Of course, now [KEXP] incorporates a much broader global point of view. And all the individual DJs, their individual zeitgeist. That’s a huge aspect of it. Not just what they play, but they, themselves.

Kiki Foster in the '80s


Each person’s own sensibility, their experiences. I would like to think that’s something that has stuck around since the beginning, since those college radio days. So I wanted to ask you a little bit about what you’ve been up to since that time. It sounds like it was a relatively short period of time when you were working on projects of that sort.

Yes, I worked at the agency [Wilkins & Peterson] for a couple years, they were wonderful. It was so 80s. The first day, when they hired me—I’d won a “women in design” internship, and I could pick wherever I wanted to go, and I went there, and they later hired me. And the first thing they said was like, “Ok, you’re gonna work here, we gotta give you a nickname. These are your choices: Buffy, Missy, or Kiki.” And I’m like, um, I’ll take Kiki. So my name was Kiki Foster. That’s why, I thought, maybe that’s why you had a hard time finding me. I thought that was very 80s too.

Wow, you had an alter ego.

I had an alter ego. Most everyone at KCMU, everyone called me Kiki. They never called me Kim.

So then I went to Nordstrom thinking, “Oh, I’ll just pop in here for a few minutes, on my way to New York or whatever.” And then I never fuckin’ left. So you know, it’s been, how many, 30-plus years, and I’m still there. I came in as a graphic designer and primarily worked in print, because that was the thing of the day. And then I went into art direction because in retail you have to be able to do photo art direction. So a lot of magazine shoots, and fashion shoots, and catalog shoots. Now I’m technically a design principal but right now most of my work is in art direction. I’ve met the most wonderful people, photographers, art directors, stylists. So I continue to work with a great company, with great people. And great music fans.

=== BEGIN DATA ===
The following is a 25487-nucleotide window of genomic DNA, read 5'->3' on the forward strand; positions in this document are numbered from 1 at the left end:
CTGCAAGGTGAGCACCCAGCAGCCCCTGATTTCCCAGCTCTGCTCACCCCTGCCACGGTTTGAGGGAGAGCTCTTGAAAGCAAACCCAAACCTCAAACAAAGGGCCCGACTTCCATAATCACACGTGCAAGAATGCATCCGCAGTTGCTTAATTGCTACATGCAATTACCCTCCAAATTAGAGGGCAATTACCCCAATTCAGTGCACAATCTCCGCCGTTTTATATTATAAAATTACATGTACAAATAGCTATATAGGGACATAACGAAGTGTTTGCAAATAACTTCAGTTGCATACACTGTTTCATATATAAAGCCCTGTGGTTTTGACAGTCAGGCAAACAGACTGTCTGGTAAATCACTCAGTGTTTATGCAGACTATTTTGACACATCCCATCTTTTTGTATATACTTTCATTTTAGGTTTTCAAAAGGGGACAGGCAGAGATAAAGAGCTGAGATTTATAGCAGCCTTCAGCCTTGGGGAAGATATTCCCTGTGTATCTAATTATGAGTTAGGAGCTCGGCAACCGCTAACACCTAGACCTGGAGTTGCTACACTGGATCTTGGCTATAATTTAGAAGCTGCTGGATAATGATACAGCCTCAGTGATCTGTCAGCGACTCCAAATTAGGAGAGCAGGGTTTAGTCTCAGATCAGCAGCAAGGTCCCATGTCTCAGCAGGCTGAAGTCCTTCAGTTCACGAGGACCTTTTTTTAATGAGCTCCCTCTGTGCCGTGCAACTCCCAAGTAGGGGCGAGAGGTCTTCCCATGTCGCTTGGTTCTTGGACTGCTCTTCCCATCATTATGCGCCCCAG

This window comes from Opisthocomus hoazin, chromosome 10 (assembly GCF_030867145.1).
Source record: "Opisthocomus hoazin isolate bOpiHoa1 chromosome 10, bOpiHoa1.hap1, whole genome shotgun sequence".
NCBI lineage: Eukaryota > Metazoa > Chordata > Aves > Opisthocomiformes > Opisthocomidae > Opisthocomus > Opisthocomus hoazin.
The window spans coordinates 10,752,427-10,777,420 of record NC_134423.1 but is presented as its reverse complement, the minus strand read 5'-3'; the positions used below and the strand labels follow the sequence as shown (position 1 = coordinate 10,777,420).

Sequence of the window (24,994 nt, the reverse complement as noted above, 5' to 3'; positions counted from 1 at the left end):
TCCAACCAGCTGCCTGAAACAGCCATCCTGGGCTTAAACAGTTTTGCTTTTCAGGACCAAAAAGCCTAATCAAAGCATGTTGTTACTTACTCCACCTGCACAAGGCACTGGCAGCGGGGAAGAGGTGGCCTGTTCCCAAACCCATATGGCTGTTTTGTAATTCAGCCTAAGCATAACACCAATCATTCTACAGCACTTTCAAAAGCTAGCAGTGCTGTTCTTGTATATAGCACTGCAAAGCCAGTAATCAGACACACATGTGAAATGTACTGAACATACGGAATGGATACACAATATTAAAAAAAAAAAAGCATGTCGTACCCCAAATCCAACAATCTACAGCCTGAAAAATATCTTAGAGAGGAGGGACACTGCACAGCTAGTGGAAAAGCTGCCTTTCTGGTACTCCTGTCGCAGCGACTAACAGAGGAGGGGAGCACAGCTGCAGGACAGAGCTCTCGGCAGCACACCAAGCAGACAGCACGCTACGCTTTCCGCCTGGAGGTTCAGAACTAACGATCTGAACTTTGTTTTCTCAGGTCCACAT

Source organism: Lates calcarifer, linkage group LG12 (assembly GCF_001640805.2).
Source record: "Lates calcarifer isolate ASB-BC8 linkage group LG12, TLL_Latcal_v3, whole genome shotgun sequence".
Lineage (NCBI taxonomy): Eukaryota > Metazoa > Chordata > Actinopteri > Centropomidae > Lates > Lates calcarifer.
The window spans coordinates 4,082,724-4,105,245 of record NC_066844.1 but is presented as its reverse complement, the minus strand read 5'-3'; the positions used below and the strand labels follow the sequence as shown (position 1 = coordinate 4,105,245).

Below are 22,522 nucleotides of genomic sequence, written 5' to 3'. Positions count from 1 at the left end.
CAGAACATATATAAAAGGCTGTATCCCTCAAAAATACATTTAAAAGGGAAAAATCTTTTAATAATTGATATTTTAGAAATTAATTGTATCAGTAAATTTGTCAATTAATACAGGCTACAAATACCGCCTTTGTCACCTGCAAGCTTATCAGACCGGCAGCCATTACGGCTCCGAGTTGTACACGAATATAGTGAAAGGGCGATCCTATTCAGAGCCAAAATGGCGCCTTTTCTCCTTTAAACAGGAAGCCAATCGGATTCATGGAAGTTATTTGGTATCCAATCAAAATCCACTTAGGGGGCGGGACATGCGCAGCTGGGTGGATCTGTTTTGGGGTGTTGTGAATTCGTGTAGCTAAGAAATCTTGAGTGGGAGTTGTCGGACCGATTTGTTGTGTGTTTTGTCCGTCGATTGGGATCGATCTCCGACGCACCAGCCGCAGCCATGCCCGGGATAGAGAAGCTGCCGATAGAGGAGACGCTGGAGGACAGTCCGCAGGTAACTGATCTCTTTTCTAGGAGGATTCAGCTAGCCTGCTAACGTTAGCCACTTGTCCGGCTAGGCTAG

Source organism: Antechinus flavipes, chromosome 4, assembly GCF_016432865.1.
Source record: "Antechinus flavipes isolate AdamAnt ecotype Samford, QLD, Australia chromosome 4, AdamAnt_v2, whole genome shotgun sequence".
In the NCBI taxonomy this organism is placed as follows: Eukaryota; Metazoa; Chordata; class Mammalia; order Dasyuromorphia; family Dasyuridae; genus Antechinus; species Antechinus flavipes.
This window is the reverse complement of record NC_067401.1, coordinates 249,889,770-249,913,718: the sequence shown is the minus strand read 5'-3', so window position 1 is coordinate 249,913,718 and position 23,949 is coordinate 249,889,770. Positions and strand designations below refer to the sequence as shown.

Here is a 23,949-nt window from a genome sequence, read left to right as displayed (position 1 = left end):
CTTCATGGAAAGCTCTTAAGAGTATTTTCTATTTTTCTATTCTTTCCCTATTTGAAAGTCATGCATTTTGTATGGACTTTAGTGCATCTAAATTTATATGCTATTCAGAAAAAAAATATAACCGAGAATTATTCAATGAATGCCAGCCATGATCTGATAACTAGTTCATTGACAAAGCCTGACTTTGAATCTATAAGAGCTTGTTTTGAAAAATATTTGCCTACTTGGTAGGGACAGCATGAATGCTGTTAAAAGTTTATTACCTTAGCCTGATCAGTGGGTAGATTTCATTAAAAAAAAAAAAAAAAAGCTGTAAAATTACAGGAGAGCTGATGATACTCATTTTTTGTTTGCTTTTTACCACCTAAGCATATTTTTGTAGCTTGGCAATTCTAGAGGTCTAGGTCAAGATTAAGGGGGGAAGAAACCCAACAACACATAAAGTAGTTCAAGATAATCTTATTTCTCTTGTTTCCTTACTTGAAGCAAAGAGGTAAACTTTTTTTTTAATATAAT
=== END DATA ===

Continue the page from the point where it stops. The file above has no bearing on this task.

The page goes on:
Did you continue to listen to KCMU/KEXP over the years? 

Oh yeah. I’ve got the app, I’ve got it on my phone. Are you joking? Of course, it’s fantastic.

Well, I have to say again, I know this all must have been incredibly random to hear from us. Thank you very much for spending the time just to talk it through. I love all the photos you sent. And definitely the design you created is helping support KEXP, and people are very excited about it. So think about it as an impact you’re having, and a legacy for the design. 

A legacy. Second time around. 

Who knows, maybe it’ll happen again 30, 40 years from now. 

Everything comes back. If I’m still alive I’ll talk to you then!